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An Insider’s Guide To Eating In Ubud

An Insider’s Guide To Eating In Ubud

Hailed as Bali’s cultural and artistic capital, the mountainous village of Ubud is also home to some of the island’s most coveted culinary gems. Dotted alongside rice-fields, backstreets, temples and bridges, Ubud’s foodie spots are not always easy to find, especially as you attempt to navigate the towns’ sprawling (and sometimes monkey-laden) layout. To help you find the right spot for every occasion, HOLLY REID, who is permanently based in Indonedia, provides her at-a-glance guide to Ubud’s best eateries.

Best pick: Local eats

Grabbing a quick bite at Dapurku Warung. (Photo: Hanna Nabila)

For a country famous for its street-food, it can be surprisingly tricky to find local haunts when on holiday in Indonesia, particularly those that don’t leave you fearful of too much time spent in the kamar kecil (toilet). If traditional Indonesian food is your holiday mission, try visiting the newly renovated Dapurku warung on the corner of Jalan Raya Ubud and Jalan Tirta Tawar. A family-run business originally hailing from Bandung, Java, the padang-style warung (local restaurant) serves up steaming plates of everything from corn and tofu fritters to crispy fried chicken. Haven’t tried padang-style yet? The process is simple: grab a wax-paper plate and dish up as much as you can handle, remembering to round out your meal with a selection of seriously good (and spicy) sambals. Depending on your appetite, expect to pay between $2.50-$4AUD per person, making Dapurku one of our best value-for-money choices, too. My hot tip is to head there for lunch, when there’s still plenty left to go around.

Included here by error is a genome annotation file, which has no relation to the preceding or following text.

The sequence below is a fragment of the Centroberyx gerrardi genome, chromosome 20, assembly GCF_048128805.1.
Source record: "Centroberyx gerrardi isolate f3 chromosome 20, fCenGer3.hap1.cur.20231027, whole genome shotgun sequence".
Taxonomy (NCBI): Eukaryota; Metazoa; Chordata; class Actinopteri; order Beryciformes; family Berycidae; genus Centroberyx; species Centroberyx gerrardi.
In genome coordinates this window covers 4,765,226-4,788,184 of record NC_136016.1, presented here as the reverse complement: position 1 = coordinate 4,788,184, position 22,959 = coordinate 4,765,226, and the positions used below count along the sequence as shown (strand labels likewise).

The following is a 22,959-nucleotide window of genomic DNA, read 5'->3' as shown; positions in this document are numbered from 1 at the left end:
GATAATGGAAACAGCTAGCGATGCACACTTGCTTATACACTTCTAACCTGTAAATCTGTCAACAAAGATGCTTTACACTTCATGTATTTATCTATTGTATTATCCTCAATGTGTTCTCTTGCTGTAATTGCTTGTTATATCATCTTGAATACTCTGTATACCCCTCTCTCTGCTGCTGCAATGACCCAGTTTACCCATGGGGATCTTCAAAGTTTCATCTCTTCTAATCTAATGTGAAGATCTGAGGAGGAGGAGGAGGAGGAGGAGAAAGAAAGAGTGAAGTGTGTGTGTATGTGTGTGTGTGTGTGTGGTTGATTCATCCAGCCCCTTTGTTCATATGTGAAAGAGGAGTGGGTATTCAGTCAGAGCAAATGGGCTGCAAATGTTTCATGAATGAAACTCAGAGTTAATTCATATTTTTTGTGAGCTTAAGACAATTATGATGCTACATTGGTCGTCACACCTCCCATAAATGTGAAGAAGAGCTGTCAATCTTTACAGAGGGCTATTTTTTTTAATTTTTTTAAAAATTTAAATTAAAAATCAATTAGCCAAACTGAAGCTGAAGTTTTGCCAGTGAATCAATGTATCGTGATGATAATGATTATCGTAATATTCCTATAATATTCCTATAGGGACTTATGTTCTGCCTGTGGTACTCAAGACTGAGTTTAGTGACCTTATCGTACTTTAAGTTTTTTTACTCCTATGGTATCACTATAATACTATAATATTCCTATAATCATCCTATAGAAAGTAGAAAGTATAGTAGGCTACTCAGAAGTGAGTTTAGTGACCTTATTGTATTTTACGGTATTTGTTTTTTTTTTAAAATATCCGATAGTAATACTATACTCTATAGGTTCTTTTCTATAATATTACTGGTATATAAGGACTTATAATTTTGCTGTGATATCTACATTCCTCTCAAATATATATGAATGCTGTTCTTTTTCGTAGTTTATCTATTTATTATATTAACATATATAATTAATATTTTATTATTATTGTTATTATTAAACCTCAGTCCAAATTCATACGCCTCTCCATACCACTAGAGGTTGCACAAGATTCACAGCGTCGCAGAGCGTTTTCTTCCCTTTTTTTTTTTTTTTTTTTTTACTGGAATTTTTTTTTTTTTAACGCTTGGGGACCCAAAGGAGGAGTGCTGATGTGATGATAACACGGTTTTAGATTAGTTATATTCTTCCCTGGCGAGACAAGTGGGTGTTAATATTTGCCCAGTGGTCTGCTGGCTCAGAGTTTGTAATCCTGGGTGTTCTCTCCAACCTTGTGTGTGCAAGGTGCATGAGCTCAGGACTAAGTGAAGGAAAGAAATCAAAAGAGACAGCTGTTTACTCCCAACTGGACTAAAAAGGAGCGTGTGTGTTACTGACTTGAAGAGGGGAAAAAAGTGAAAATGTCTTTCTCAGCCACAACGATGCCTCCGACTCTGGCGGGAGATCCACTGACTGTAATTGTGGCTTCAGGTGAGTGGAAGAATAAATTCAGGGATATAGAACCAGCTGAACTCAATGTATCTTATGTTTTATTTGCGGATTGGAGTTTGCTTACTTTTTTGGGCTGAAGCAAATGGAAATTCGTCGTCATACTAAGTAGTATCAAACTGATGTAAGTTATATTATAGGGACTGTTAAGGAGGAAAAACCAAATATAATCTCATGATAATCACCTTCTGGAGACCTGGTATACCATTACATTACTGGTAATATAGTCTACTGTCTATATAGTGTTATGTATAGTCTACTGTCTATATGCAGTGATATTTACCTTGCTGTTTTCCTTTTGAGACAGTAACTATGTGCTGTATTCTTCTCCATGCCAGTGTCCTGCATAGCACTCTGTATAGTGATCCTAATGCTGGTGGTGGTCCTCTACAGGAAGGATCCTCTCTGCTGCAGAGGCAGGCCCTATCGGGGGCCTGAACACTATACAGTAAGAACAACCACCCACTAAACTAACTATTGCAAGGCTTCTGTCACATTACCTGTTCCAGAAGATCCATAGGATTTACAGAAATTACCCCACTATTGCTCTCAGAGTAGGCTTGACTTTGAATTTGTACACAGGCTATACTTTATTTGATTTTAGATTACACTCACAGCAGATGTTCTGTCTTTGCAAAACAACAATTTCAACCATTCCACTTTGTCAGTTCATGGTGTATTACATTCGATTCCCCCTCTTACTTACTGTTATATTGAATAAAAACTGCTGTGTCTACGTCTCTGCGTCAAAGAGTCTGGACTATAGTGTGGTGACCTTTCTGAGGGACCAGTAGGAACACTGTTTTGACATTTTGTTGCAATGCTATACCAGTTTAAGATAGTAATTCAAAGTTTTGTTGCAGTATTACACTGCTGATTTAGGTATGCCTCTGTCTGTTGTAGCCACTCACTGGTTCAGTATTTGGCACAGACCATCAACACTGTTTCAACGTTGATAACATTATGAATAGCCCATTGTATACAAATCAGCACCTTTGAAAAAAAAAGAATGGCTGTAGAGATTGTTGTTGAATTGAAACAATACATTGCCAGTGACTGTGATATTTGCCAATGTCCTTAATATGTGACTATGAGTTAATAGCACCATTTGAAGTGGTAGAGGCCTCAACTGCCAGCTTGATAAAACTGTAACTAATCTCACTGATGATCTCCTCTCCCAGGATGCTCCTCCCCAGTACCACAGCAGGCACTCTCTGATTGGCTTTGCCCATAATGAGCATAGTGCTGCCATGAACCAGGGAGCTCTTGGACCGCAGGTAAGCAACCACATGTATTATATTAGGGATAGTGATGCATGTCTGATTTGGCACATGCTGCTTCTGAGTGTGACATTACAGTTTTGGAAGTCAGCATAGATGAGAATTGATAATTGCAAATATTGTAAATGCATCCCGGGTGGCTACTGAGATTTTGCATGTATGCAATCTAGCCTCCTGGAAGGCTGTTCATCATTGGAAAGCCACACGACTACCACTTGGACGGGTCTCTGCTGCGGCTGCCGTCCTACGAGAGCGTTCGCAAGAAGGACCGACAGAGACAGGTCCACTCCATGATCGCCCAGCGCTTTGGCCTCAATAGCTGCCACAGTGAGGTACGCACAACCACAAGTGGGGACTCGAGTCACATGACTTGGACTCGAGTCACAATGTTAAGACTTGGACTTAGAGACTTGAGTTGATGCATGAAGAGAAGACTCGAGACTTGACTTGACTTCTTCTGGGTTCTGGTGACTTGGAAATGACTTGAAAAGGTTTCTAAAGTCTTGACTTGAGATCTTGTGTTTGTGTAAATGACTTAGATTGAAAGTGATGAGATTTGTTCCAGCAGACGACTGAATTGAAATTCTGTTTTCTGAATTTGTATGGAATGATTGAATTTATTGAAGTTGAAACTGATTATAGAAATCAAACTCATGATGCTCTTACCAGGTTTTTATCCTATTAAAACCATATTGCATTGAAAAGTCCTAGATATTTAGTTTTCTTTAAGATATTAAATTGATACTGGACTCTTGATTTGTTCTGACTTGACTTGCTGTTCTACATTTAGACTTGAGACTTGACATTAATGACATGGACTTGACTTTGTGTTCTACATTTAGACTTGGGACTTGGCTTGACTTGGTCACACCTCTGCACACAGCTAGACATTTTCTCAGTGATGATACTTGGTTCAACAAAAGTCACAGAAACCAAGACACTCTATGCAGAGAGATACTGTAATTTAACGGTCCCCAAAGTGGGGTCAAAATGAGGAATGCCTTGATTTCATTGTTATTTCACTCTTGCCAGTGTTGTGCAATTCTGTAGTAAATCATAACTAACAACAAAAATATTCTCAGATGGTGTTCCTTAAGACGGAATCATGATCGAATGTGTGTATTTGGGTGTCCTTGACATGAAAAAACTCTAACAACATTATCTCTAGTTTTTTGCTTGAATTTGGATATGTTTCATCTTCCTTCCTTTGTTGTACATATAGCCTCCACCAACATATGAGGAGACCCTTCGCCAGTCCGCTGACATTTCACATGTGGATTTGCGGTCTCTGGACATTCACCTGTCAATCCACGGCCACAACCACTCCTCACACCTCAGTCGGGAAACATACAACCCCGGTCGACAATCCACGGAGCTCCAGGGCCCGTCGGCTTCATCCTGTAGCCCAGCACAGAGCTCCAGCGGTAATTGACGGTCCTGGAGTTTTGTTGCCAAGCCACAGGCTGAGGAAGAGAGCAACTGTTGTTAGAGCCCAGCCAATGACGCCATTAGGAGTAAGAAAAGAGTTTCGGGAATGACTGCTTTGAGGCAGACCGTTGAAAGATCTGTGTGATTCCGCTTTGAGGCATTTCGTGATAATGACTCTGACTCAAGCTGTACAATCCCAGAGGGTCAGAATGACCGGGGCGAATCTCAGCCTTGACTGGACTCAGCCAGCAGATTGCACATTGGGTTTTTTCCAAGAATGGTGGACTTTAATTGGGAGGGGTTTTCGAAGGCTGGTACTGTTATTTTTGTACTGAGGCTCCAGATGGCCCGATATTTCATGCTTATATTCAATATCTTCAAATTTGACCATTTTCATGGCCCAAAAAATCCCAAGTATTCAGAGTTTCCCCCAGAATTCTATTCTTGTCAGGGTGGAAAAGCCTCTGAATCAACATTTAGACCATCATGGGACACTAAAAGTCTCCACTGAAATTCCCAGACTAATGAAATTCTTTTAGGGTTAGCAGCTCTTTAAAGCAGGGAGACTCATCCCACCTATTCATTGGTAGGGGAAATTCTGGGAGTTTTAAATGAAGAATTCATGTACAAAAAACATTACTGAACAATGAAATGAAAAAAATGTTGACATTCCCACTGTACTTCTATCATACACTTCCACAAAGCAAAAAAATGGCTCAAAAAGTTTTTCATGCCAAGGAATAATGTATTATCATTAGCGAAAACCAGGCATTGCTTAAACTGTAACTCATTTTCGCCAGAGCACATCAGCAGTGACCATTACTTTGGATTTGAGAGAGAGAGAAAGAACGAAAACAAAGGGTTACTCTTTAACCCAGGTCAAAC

Best pick: Caffeine fix

Seniman Coffee Studio. (Photo: Matt Oldfield)

With Australia’s coffee-culture among the best in the world, it can often be a surprise to find that Indonesia’s third-wave coffee scene is absolutely bursting with single-origin brews served up by tattooed hipsters. In fact, Indonesia is one of the world’s largest producers and exporters of coffee, and you can order any number of regional harvests from brewers trying to make their mark on the scene. While Ubud has a number of great wake-me-up spots, the ultimate caffeine buff shouldn’t look past Seniman Coffee Studio on Jalan Sri-Wedari. Adopting the café’s mantra, ‘imagine you know what you’re doing’ and first select your blend, ranging from the sweet tones of Sulawesi to the heavy-bodied Javanese bean. Next up is the brewing method, where you can take inspiration from the array of coffee contraptions on display in full Willy Wonka-style prowess. Don’t think you can handle the heat? Pop across the road to Seniman’s cold brew bar, serving up chilled coffee delights every afternoon from 1-9pm.

Best pick: Treat yourself

Fine dining at Locavore. (Photo: Merah Putih)